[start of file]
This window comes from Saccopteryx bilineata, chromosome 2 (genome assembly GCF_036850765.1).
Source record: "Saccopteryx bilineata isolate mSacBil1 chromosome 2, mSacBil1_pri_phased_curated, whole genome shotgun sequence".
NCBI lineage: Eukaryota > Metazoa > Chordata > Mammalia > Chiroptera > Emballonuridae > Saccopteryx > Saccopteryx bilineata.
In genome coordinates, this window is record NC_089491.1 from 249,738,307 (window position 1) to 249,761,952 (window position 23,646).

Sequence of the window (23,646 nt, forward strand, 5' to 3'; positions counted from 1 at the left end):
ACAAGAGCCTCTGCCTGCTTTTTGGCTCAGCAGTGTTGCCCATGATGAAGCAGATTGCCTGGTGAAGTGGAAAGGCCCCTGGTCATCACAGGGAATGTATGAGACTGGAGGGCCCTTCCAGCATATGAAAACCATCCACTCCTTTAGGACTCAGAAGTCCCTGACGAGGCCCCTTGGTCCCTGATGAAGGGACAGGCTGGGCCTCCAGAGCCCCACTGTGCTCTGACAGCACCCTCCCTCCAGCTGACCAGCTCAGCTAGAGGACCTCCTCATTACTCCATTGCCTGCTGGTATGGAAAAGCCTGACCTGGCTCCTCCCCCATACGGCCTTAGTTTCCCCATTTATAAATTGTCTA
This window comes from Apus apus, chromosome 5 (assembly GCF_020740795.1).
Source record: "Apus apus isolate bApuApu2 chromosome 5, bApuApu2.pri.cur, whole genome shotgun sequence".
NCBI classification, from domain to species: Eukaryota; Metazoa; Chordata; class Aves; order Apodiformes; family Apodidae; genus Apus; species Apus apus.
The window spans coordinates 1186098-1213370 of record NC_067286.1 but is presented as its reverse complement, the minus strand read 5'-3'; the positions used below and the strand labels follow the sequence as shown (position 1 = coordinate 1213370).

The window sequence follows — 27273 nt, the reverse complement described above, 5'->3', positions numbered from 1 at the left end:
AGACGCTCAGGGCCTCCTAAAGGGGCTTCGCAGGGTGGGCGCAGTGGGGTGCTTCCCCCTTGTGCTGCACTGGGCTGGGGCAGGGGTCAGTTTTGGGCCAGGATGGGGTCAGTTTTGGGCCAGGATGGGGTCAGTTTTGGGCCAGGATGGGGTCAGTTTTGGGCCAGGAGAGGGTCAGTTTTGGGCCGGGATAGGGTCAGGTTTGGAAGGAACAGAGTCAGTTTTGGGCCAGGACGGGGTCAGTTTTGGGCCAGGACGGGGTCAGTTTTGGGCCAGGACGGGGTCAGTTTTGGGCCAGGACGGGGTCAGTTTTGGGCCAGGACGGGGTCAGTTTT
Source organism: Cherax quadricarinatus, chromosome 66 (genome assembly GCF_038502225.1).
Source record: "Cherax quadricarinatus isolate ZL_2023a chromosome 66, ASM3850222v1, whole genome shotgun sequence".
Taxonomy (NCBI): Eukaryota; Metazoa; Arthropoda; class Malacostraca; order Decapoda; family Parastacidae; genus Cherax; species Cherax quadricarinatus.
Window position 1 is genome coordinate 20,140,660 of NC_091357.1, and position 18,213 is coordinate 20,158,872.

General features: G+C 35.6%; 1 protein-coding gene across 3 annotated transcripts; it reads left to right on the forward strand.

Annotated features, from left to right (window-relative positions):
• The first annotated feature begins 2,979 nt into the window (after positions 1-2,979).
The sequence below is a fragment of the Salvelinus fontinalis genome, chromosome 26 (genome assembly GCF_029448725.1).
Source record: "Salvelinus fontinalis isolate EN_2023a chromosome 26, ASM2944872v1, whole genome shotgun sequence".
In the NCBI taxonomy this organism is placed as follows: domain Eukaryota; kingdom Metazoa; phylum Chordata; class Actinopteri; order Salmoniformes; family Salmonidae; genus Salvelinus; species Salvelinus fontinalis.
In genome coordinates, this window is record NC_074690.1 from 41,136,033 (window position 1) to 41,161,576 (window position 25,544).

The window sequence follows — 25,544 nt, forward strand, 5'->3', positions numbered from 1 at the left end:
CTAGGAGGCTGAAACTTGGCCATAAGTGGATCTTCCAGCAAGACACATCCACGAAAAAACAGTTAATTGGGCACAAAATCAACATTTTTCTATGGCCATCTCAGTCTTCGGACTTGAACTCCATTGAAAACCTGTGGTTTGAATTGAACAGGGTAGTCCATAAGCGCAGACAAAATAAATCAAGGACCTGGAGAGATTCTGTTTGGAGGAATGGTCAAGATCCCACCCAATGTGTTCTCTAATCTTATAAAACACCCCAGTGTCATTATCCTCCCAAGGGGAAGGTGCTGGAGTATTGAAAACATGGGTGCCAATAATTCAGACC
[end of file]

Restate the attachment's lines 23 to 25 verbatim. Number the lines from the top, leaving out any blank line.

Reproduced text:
In genome coordinates, this window is record NC_074690.1 from 41,136,033 (window position 1) to 41,161,576 (window position 25,544).

The window sequence follows — 25,544 nt, forward strand, 5'->3', positions numbered from 1 at the left end:
CTAGGAGGCTGAAACTTGGCCATAAGTGGATCTTCCAGCAAGACACATCCACGAAAAAACAGTTAATTGGGCACAAAATCAACATTTTTCTATGGCCATCTCAGTCTTCGGACTTGAACTCCATTGAAAACCTGTGGTTTGAATTGAACAGGGTAGTCCATAAGCGCAGACAAAATAAATCAAGGACCTGGAGAGATTCTGTTTGGAGGAATGGTCAAGATCCCACCCAATGTGTTCTCTAATCTTATAAAACACCCCAGTGTCATTATCCTCCCAAGGGGAAGGTGCTGGAGTATTGAAAACATGGGTGCCAATAATTCAGACC